Another form of scientific reasoning that doesn’t fit in with inductive or deductive reasoning is abductive. Abductive reasoning usually starts with an incomplete set of observations and proceeds to the likeliest possible explanation for the group of observations (Critical Thinking Skills, Butte College). It is based on making and testing hypotheses using the best information available. It often entails making an educated guess after observing a phenomenon for which there is no clear explanation.

Abductive reasoning is useful for forming hypotheses to be tested. Abductive reasoning is often used by doctors who make a diagnosis based on test results and by jurors who make decisions based on the evidence presented to them.

Examples:

  • Given a particular set of symptoms, a medical doctor needs to determine the diagnosis that would best explain most of them.
  • Jurors have to decide whether the prosecution or the defense has the best explanation to cover all the points of evidence although additional evidence may exist that was not admitted in the case.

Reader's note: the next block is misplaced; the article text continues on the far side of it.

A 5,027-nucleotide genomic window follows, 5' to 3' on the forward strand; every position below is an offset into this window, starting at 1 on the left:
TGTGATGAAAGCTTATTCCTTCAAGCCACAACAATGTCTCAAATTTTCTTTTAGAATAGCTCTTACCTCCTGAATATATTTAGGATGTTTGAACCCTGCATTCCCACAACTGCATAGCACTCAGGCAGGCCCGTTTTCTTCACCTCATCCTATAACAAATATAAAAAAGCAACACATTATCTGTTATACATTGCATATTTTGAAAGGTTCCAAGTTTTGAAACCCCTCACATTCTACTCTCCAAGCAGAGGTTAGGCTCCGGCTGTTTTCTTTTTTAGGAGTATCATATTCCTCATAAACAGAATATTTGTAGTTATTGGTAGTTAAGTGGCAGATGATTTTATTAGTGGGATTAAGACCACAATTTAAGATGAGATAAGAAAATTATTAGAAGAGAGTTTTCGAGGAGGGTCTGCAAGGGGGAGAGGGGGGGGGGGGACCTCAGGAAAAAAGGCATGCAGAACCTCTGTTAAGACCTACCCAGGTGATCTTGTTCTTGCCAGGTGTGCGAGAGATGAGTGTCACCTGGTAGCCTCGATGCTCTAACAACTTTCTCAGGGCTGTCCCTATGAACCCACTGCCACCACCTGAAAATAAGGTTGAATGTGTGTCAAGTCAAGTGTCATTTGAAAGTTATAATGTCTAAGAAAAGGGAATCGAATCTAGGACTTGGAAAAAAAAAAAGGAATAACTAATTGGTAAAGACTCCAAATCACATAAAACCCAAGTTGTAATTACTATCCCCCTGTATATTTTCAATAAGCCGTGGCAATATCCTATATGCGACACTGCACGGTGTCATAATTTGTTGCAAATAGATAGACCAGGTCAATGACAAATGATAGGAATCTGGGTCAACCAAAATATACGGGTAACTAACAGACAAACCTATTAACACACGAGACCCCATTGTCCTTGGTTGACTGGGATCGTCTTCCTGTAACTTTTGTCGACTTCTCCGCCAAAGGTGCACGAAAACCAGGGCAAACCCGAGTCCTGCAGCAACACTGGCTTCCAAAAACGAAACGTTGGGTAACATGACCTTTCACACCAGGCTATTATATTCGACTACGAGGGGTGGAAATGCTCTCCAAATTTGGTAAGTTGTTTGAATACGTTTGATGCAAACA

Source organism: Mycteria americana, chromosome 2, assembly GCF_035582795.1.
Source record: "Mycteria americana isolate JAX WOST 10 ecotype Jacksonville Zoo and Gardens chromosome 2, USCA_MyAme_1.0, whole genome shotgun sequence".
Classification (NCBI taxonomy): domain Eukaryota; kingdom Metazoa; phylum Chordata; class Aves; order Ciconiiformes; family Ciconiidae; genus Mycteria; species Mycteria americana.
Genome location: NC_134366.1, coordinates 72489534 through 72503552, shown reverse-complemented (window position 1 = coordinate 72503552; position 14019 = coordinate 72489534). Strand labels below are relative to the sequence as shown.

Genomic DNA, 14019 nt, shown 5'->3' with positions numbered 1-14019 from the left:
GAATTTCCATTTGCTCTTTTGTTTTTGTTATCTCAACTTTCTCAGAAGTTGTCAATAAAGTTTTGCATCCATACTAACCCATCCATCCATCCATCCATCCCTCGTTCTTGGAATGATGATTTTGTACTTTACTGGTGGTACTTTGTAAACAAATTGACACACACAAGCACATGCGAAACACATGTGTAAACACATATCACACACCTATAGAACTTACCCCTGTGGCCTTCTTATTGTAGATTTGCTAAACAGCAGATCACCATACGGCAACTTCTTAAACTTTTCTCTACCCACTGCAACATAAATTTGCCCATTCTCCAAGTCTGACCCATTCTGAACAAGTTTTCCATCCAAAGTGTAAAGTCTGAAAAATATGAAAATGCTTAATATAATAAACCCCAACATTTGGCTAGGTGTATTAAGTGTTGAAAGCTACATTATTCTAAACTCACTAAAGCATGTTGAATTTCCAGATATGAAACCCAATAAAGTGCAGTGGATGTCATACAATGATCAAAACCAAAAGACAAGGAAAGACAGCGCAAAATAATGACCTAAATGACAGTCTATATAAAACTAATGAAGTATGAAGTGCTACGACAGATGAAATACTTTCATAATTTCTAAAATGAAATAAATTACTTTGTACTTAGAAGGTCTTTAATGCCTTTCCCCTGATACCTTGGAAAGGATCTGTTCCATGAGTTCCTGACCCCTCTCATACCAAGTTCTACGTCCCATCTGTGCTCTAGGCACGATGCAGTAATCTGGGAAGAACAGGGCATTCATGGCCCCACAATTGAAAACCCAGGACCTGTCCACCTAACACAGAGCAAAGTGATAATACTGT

While using one of these three types of reasoning is a function of System 2 (conscious) cognition, evaluating them—and their results—is an example of metacognition, which is a higher order of System 2 cognition. Metacognition is a skill you can develop to help you think smarter and improve outcomes in all areas of your life.

I cannot live without brain-work. What else is there to live for? —Sherlock Holmes in The Sign of Four


*This quintessential Sherlock Holmes quote was never actually uttered in any of Conan Doyle’s stories about him.

Why Right-Brain Left-Brain Is Wrong-Headed

left brain right brain

Conventional wisdom has it that some people are right-brained, meaning they tend to be creative, intuitive, and emotional, while others are left-brained, meaning they tend to be logical, analytical, and methodical. But once again conventional wisdom has vastly oversimplified and overstated the situation. (There’s a reason why conventional wisdom tends to function this way, but that’s another blog post.)